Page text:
Diplomats had the right to import, produce, and store alcohol; the French embassy, as Zarinebaf points out, had its own wine store. Frequent fires that devastated large parts of wider Istanbul stimulated the rebuilding of embassies closer together and in masonry rather than in wood. The rise of Pera (chapter 2) was a complex and multifaceted process that took centuries and was finished in the late 18th century with the creation of Grand Rue du Pera (today’s Istiklal Caddesi), lined with neoclassical architecture that is still visible today.
Having described Galata and Pera, the author proceeds to an analysis of ‘ahdnames (or capitulations) between European powers and the Ottomans in the early modern period (chapter 3 and 4). ‘Ahdnames, as international treaties, structured the relations between foreign powers and their subjects with the Ottomans, within and beyond the empire’s territory. Zarinebaf focuses on ‘ahdnames signed by the Ottomans with Galata, Venice, France, England, and Holland. If England and Holland belong to the Mediterranean world in Zarinebaf’s mental map, then a reader might wonder why the Habsburgs, Poland, and Russia are excluded. In the third case, literature in languages other than Russian is scarce, but literature on the Habsburgs is rich, and all of the Polish ‘ahdnames have been published.(3)
Chapters 4, 5 and 6 predominantly address the question of trade and shipping between France and the Ottoman Empire which, I suggest, would profit from a holistic view of Ottoman trade with Europe as a whole. The Ottomans not only connected three continents, but also controlled land trade routes between South East Asia, the Arabian Peninsula, and North Africa with West, Central, and Eastern Europe. Apart from a few navigable riverine trade routes and some shipping in the Black Sea, goods were transported to Central and Eastern Europe overland, but this does not mean that this trade was less pronounced than Mediterranean shipping. It is, rather, less popular and less researched by Ottoman historians.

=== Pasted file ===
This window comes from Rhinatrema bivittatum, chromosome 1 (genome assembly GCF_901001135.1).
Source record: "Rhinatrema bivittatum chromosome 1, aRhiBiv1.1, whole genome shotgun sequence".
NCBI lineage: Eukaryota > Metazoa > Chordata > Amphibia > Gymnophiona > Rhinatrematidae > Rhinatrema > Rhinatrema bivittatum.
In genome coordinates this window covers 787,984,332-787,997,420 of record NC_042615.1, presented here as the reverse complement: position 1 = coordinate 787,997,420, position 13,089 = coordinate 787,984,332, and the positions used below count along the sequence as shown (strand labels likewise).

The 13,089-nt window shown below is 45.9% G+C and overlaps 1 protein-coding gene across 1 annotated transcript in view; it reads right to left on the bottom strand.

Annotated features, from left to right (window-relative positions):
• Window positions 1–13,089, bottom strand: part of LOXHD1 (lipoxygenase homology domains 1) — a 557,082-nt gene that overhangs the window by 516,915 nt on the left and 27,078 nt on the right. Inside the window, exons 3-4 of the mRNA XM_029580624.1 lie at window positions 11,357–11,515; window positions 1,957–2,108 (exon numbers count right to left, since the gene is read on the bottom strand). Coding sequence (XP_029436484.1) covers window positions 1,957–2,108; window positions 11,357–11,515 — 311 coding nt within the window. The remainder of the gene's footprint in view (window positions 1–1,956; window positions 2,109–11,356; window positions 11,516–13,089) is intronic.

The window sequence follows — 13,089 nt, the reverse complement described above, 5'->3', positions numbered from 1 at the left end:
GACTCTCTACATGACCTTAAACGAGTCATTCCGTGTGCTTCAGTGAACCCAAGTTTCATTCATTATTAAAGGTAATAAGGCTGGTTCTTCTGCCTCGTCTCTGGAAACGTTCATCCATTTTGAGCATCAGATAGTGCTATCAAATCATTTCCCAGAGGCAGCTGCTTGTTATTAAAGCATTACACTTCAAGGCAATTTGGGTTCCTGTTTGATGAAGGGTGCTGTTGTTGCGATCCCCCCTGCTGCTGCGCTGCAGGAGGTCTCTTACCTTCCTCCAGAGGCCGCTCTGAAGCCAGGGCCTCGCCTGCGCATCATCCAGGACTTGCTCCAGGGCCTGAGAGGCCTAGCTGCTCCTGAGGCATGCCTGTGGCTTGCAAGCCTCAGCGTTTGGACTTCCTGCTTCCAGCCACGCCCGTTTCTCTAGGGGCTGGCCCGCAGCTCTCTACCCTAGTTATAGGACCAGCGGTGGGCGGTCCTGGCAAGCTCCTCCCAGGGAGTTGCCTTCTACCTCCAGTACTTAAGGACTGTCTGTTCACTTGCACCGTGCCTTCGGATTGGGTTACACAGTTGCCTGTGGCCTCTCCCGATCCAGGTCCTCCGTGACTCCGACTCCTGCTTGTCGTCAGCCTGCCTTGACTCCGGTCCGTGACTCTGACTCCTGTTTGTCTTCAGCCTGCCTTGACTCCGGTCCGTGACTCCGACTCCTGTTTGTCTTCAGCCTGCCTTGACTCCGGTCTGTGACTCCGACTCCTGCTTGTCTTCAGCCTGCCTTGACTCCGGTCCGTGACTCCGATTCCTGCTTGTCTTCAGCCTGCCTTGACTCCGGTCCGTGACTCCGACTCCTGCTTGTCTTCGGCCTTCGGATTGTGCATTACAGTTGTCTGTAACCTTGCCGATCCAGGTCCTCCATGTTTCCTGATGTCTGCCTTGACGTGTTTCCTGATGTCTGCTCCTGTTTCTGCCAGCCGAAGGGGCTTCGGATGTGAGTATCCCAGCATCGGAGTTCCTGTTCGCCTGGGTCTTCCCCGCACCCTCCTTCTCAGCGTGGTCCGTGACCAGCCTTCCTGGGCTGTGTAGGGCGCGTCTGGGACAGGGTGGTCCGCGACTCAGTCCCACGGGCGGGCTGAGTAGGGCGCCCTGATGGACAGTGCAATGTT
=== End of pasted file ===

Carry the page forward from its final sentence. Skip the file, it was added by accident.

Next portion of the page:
The question of speed is crucial in trade. Ships that navigated between Marseilles and Galata could enter Galata without quarantine until the early 19th century, as Zarinebaf points out, but had to wait for at least 40 days before entering Marseilles and selling their merchandise. A ship navigating between Marseilles (also Venice) and Galata needed between 30 and 60 days to reach its destination (p. 194). Overland caravans organized along established routes to Poland, for instance, did not have to wait because there was no quarantine and plague was dealt with by closing borders. Protected by 200-300 armed men, such caravans, resembling a marching army, reached Istanbul in 40 days. Irritated Ottoman diplomats, on the other hand, had to wait ‘for a long time’ to enter Marseilles, whereas many entered Poland or Russia, after crossing the border rivers, without much ado (p. 73). As Zarinebaf skillfully suggests, French-Ottoman trade flourished in the 18th century, and French ships played an important role in provisioning Istanbul. The French exported French cloth and colonial goods (coffee and sugar) to the Ottoman Empire and imported raw materials (silk and later cotton); the British exported woolen manufactures in exchange for Ottoman foodstuffs, mohair, raw silk and cotton.(4) Ottoman trade with the French and the British was unbalanced, with the Ottomans often exporting raw materials to import them back as a processed commodity.
The Ottoman trade with Central and Eastern Europe—part of the Greek and Armenian web of merchant networks spanning the entire Mediterranean—is beyond the scope of the author’s book and of Anglophone research as a whole, but it could diversify our understanding of the Ottoman trade balance. As suggested above, this trade was often faster than shipping between France and the Ottoman Empire. Ottoman merchants imported foodstuffs and textiles into Vienna, where there was a well-established Greek Ottoman colony, analyzed recently by David Do Paço, using Habsburg sources.(5) Much of the Russian struggle to enter the Black Sea and gain a footing in the diplomatic world of Pera was driven by their desire to gain direct access to Eastern Mediterranean textiles and foodstuffs. An interesting case in point is Poland-Lithuania. By the 16th century, a fashion for Ottoman style was well-established in Poland and led to an enormous consumption of luxury textiles, horse tack, and Arabian and Turkish horses well into the 18th century. Any self-respecting early modern noble in Poland-Lithuania required at least one set of Ottoman-style clothing, a Turkish horse, and horse tack for social encounters or parliamentary meetings. All of these luxuries were imported with the help of caravans from the Ottoman Empire, by which Ottoman Muslim, Orthodox, and Jewish merchants exported amber, cheap local textiles, metals, and furs.(6) Much remains to be researched in the Ottoman archives, but it seems that Ottoman trade with Europe as a whole might have been more balanced than previously imagined.